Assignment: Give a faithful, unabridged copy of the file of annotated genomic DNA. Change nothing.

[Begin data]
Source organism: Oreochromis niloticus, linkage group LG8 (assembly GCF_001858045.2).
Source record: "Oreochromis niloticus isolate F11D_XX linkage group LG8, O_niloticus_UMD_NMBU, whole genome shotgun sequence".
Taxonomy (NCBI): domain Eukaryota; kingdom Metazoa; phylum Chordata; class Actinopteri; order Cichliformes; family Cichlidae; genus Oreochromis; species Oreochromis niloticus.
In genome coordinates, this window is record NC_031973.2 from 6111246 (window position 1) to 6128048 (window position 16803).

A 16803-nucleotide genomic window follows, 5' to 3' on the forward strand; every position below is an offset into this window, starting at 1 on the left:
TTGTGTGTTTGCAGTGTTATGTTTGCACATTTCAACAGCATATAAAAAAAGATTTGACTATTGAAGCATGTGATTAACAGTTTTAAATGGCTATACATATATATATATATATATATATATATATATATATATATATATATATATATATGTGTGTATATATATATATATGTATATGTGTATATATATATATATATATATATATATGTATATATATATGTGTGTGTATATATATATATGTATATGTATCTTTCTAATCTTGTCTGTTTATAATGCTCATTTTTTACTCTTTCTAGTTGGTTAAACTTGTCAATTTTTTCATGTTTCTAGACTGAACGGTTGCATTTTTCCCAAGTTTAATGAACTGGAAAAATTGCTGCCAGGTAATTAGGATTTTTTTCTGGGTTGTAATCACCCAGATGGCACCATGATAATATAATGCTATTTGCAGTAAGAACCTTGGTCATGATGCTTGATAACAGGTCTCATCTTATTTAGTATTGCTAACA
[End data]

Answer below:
Source organism: Oreochromis niloticus, linkage group LG8 (assembly GCF_001858045.2).
Source record: "Oreochromis niloticus isolate F11D_XX linkage group LG8, O_niloticus_UMD_NMBU, whole genome shotgun sequence".
Taxonomy (NCBI): domain Eukaryota; kingdom Metazoa; phylum Chordata; class Actinopteri; order Cichliformes; family Cichlidae; genus Oreochromis; species Oreochromis niloticus.
In genome coordinates, this window is record NC_031973.2 from 6111246 (window position 1) to 6128048 (window position 16803).

A 16803-nucleotide genomic window follows, 5' to 3' on the forward strand; every position below is an offset into this window, starting at 1 on the left:
TTGTGTGTTTGCAGTGTTATGTTTGCACATTTCAACAGCATATAAAAAAAGATTTGACTATTGAAGCATGTGATTAACAGTTTTAAATGGCTATACATATATATATATATATATATATATATATATATATATATATATATATATATATGTGTGTATATATATATATATGTATATGTGTATATATATATATATATATATATATATGTATATATATATGTGTGTGTATATATATATATGTATATGTATCTTTCTAATCTTGTCTGTTTATAATGCTCATTTTTTACTCTTTCTAGTTGGTTAAACTTGTCAATTTTTTCATGTTTCTAGACTGAACGGTTGCATTTTTCCCAAGTTTAATGAACTGGAAAAATTGCTGCCAGGTAATTAGGATTTTTTTCTGGGTTGTAATCACCCAGATGGCACCATGATAATATAATGCTATTTGCAGTAAGAACCTTGGTCATGATGCTTGATAACAGGTCTCATCTTATTTAGTATTGCTAACA